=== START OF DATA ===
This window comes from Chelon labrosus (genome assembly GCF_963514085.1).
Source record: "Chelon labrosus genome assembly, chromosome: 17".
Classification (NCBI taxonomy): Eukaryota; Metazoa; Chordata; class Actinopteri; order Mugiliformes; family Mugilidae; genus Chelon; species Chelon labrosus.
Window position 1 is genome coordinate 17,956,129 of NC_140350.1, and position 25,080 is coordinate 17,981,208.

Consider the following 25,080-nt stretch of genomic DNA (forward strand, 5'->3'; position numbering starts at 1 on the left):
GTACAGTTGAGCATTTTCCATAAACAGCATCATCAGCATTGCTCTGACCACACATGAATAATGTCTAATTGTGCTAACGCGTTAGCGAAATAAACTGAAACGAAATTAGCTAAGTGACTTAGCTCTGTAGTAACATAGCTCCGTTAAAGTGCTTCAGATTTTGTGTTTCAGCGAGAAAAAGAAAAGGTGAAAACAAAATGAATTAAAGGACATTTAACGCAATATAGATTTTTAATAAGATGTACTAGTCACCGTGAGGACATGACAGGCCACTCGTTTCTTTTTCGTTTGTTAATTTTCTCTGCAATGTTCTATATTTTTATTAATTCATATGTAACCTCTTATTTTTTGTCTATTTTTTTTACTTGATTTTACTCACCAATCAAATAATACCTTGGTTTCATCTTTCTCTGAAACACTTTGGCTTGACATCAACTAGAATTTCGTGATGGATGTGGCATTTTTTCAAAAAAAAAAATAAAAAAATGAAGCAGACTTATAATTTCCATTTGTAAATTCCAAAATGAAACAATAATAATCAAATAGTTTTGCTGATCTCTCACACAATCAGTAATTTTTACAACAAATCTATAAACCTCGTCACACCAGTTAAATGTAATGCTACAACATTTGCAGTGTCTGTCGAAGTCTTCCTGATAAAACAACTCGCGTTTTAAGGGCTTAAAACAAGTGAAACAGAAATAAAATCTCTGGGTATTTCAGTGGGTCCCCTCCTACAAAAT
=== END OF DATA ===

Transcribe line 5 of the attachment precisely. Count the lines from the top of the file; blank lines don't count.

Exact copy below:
Consider the following 25,080-nt stretch of genomic DNA (forward strand, 5'->3'; position numbering starts at 1 on the left):